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I have an operation contract in my service contract called

Schedule[] GetScheduleObjects();

I have a datameber in that operation contract called "Tasks" that returns a list of sub objects.

[DataMember()]
public Task[] Tasks

The issues is when the operation contract is called the method executes but the "get" of "Tasks" occurs twice. The first time it contains valid runtime instances, the second time it is null which causes a serialization exception. This happens despite only one call to the service. The binding is a tcp connection using a duplex proxy. Ideas?????

The Datacontract

[DataContract()]
public class Schedule
{
    public Schedule(string name)
    {
        this.Name = name;
    }

    [DataMember()]
    public string Name { get; private set; }

    [DataMember()]
    public bool Running { get; set; }

    /// <summary>
    /// Schedule Task is a DataMember object, do not modify
    /// </summary>
    [DataMember()]
    public Task[] Tasks
    {
        get { return _Tasks.ToArray(); }
    }

    private List<Task> _Tasks = new List<Task>();

     ///<summary>
     /// Use this property to add objects 
     ///</summary>
    public List<Task> ScheduleTasks 
    {
        get { return _Tasks; }
    }
}

The service contract

[ServiceContract(CallbackContract = typeof(ISummitDashboardCallbackContract))]
public interface ISchedulerContract : ISummitDashboardContract
{
    /// <summary>
    /// Sets the named schedule into "run" mode
    /// </summary>
    /// <param name="scheduleName"></param>
    /// <returns></returns>
    [OperationContract()]
    void StartSchedule(string scheduleName);

    /// <summary>
    /// Pauses the currently running schedule
    /// </summary>
    /// <param name="scheduleName"></param>
    [OperationContract()]
    void PauseSchedule(string scheduleName);

    /// <summary>
    /// Removes the named schedule from "run" mode
    /// </summary>
    /// <param name="scheduleName"></param>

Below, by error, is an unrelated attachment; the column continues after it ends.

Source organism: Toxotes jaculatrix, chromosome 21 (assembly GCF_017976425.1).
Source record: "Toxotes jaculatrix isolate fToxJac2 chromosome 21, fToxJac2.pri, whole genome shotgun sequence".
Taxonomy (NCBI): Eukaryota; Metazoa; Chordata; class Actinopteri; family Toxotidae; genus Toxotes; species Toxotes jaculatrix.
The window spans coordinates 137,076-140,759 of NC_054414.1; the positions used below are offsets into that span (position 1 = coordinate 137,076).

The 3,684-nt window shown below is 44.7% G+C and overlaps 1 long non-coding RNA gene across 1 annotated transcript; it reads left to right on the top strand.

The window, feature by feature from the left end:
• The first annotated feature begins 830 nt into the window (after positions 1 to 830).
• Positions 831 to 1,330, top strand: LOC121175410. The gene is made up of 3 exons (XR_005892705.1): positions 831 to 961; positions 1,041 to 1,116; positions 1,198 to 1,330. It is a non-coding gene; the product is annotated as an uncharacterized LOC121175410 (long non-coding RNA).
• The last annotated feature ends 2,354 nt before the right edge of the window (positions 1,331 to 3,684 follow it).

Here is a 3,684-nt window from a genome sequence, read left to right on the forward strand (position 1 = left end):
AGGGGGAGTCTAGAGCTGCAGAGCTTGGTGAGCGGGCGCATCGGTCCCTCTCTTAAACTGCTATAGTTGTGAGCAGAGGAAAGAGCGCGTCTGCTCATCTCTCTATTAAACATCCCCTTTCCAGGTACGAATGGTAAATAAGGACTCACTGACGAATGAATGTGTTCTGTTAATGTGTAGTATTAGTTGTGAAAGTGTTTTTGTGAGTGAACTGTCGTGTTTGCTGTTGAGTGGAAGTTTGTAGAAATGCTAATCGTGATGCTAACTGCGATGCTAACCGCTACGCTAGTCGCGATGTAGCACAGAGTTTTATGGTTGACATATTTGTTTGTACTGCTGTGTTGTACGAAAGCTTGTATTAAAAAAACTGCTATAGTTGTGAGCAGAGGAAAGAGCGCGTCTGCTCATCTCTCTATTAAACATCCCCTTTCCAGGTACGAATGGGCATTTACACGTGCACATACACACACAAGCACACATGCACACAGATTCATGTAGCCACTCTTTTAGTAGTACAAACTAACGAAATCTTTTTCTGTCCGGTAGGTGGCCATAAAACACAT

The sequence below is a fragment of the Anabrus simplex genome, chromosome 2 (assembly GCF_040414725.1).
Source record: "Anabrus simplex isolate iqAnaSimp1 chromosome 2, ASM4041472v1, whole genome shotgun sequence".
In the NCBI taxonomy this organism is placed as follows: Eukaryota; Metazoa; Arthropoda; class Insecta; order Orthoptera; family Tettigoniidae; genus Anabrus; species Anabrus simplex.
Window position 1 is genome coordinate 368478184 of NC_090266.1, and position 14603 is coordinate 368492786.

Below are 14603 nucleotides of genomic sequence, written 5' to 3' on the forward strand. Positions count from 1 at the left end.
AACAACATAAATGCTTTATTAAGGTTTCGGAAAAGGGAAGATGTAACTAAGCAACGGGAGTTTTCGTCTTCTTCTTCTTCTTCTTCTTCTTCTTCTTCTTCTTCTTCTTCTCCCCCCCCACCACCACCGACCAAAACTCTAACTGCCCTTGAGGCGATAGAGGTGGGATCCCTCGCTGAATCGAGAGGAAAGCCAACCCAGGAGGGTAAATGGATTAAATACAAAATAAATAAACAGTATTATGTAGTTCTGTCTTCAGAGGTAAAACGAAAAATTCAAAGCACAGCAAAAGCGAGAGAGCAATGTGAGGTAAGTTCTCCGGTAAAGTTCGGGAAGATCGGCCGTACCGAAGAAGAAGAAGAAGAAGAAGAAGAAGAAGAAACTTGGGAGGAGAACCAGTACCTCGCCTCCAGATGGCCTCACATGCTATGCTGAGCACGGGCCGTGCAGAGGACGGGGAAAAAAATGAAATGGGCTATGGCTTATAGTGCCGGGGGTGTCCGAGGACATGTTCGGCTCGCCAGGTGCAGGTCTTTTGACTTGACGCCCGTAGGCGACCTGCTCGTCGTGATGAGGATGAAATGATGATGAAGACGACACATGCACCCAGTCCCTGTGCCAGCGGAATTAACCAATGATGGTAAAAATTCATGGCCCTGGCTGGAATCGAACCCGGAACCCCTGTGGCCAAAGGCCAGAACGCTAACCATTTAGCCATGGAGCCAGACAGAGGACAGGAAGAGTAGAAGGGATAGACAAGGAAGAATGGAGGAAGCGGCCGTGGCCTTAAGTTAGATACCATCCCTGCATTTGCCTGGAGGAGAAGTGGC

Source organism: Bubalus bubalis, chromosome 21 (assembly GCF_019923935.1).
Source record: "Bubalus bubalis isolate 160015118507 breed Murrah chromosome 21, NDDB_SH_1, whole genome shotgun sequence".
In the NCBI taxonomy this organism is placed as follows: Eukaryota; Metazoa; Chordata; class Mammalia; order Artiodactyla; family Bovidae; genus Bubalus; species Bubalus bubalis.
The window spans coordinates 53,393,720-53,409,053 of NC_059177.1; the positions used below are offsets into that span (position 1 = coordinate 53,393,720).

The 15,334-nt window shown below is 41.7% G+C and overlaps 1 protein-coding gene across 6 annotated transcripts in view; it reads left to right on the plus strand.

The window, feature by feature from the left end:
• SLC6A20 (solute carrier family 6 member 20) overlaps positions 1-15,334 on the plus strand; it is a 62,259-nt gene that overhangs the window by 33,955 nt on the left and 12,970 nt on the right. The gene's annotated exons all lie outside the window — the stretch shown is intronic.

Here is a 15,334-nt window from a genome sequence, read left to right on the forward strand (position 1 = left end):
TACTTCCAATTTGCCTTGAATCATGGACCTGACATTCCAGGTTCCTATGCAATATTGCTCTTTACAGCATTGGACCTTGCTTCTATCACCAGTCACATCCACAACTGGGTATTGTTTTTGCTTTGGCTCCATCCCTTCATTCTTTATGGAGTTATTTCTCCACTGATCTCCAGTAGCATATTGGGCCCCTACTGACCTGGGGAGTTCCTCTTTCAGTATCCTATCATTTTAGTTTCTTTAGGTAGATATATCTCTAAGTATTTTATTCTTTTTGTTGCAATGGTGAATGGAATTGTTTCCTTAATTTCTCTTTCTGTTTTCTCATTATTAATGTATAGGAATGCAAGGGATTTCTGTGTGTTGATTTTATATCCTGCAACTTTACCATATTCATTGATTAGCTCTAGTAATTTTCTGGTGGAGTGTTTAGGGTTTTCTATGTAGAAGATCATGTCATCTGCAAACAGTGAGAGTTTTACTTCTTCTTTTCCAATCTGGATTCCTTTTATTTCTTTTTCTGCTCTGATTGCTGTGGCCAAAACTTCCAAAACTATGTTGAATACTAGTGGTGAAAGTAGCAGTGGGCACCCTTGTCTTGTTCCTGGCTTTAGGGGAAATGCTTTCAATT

/// <returns></returns>
    [OperationContract()]
    void StopSchedule(string scheduleName);

    /// <summary>
    /// Flips the "active" state of the task with the named id
    /// </summary>
    /// <param name="scheduleName"></param>
    /// <param name="Id"></param>
    [OperationContract()]
    void ToggleTaskState(string scheduleName, string Id);

    /// <summary>
    /// Flips the "active" state of the action with the named id
    /// </summary>
    /// <param name="scheduleName"></param>
    /// <param name="Id"></param>
    /// <returns></returns>
    [OperationContract()]
    void ToggleActionState(string scheduleName, string Id);

    /// <summary>
    /// Returns the information to build the tree list in the dashboard
    /// </summary>
    /// <returns></returns>
    [OperationContract()]
    Schedule[] GetScheduleObjects();

    /// <summary>
    /// Returns the events of the scheduler
    /// </summary>
    /// <returns></returns>
    [OperationContract()]
    SchedulerEvent[] GetSchedulerEvents(int startIndex, int count, int eventLogEntryType);

}
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Why do you have 2 properties for the Tasks? You should use one (array) or another (list), not both. –  Rui Jarimba Sep 17 '13 at 15:11

1 Answer 1

You'll need to add a setter to property Tasks, and you'll also need to increase the visibility of Name to at least protected - WCF will need to use these in order to deserialize objects of this class.

As a secondary issue, if a client generates a proxy (e.g. with Add Service Reference or via SvcUtil.exe), the 'code behind' Tasks (i.e. return _Tasks.ToArray(); which is coupled to ScheduledTasks) will be lost, and the client will instead just get a simple automatic backing property to property Tasks (with the collection class selected during the proxy generation). This second issue won't however happen however if you share type.

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